On today’s episode, we have a genuine Superheroine! Sonya Ballantyne is an emerging filmmaker and writer from Misipawistik Cree Nation. Sonya won the 2014 Emerging Filmmaker Pitch Competition at Gimli Film Festival for Crash Site and the 2016 Short Film Pitch at ImagineNative Film Festival with Eagle Girl. She recently spoke at San Diego Comic Con about Indigenous Media Representation. She became interested in film because she wanted to see people like her mother as a starship captain on Star Trek or fighting aliens like Ripley. She wanted a Native hero that existed in the present or in the future, to show us that we made it. Her films put Indigenous girls and women in film genres where they are not traditionally included: horror, sci-fi, fantasy and superhero films. Sonya recently published her first children’s book, Kerri Berry Lynn, about a Cree girl from Misipawistik and her seven pet dogs. She is planning to publish her first graphic novel, a biography about Daphne Odjig, in 2020.
Sonya and I first met while we were preparing for our TEDx talk in Winnipeg and I found Sonya to be such an inspiration, a gentle warrior, with a killer sense of humour! I’m so excited that she’s on the show today and that she joins our Fempowered women. Her story is so important and this episode is full of profound wisdom and life experience. Grab a journal because you are going to want to capture those quotes and insights.
Enjoy this important and colourful episode and share the message – it’s too good to keep for just yourself ?
In this episode we discuss:
On today’s episode, we talk about the recent devastation to the Bahamas from Hurricane Dorian. As some of you know, my passion is helping island nations and remote communities achieve energy security through autonomous energy systems, and building better via smart microgrids and smart cities. It is what I devoted my research life to for nearly two decades now. We know we cannot keep doing what we have done and there is no going back, in fact, there is no time left. The research shows that renewable energy technology can help democratize the energy supply, provide energy security, reliably, affordably and reduce environmental impact –i.e. it is green! So why are we seeing such a slow uptake to implement the solutions that we know are needed in regions such as the Bahamas, and the Caribbean in general, that are consistently impacted by climate change and hurricanes?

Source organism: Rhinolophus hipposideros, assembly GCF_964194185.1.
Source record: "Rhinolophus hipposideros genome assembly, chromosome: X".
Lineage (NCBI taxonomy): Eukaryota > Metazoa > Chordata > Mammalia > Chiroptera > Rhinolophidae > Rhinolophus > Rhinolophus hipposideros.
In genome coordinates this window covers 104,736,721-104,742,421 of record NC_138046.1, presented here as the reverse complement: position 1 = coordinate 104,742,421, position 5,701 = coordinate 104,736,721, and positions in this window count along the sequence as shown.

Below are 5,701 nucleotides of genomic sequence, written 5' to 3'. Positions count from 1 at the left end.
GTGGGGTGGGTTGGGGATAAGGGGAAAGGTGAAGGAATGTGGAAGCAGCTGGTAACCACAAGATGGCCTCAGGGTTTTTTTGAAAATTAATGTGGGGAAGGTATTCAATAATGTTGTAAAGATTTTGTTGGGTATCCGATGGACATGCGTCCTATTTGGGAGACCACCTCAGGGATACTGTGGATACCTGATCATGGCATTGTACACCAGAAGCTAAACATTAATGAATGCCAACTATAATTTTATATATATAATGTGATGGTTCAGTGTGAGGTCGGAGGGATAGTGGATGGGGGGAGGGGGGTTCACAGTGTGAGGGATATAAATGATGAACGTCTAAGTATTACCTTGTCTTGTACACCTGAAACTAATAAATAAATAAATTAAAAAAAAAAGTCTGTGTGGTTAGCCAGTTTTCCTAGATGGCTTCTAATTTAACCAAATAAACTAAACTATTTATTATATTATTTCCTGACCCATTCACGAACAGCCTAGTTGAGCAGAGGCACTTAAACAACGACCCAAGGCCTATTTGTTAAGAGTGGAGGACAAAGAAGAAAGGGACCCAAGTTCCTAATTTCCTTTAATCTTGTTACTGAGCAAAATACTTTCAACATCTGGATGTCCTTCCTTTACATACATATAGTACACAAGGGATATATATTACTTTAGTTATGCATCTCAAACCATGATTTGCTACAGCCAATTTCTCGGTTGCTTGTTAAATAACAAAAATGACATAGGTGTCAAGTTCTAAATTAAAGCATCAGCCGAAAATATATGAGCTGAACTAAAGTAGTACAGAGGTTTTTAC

Today’s guest, Deborah Deal, CEO, Contractor and Environmentalist, and I discuss this topic. Debby has lived in the Bahamas for nearly four decades, it is her home, it is where she has established her businesses and it is where she serves her community and leaves her legacy for the betterment of the environment. I met Debby while speaking about Energy Security in the Bahamas and sharing my knowledge on microgrids and island energy. This past week has been heart wrenching for me, and to hear from Debby and share her story about the crisis is so important to know how we can help and discuss how we can move forward. Debby’s passion for community service is evident in the way she leads her life, speaks and acts with intention to contribute positively to our environmental crisis and how she brings attention to important topics, especially those surrounding the people of and the islands that she calls her home. We talk everything about the devastation currently in the Bahamas, and what moving forward could look like for the country, plus so much more. After all, as Debby says, The Bahamas is so much more than this disaster, more than just sun, sand and sea.
Here's a little bit more about Debby:
For the past 37 years, Deborah Deal, President of Contemporary Builders XIX Ltd., has been a building contractor in an industry traditionally male dominated. Joking that she was an only child and her father wanted a boy, her passion for building and design started from an early age, as did her respect for the environment. Over the years, her respect for the environment has worked its way into her career as a builder of “green” homes. Nine years ago, the company built its first green home in Charlotteville, solar panels and back up batteries as its energy source. Ms. Deal is also a partner in South Ocean Palms, a “green” subdivision. Sustainability and energy efficiency being so important in construction both globally and in The Bahamas, her desire is to ensure all Bahamians and residents alike are awarded the opportunity to better steward the country through Best Building practices. From residential to commercial, from new construction to retrofitting, the company and team cover all aspects of the field. Over the years, and through a sister company Ms. Deal has also been blessed by experiencing working in the Family Islands from Inagua to Grand Bahama which has given her and her team a lot of insight as to the country as a whole. Ms. Deal has sat on the board of the Bahamas Contractors Association, sits on the National Committee of the Bahamas Bureau of Standards and Quality and also as a director of The Energy and Environment committee of the BCCEC, (the Bahamas Chamber of Commerce and Employers Confederation), all in efforts to make a difference, to advocate for better quality and higher standards in the industry which reflect on a better quality of life for all. “If you have passion, a vision and the desire to exceed, take your dream in your heart and your hand and run with it with all your might…don’t stop, don’t look back, don’t second guess, just do it!”…and God said “I will give you the desires of your heart!”
Enjoy this important and heart-touching episode.
In this episode we discuss:
Dr. Andrea Kraj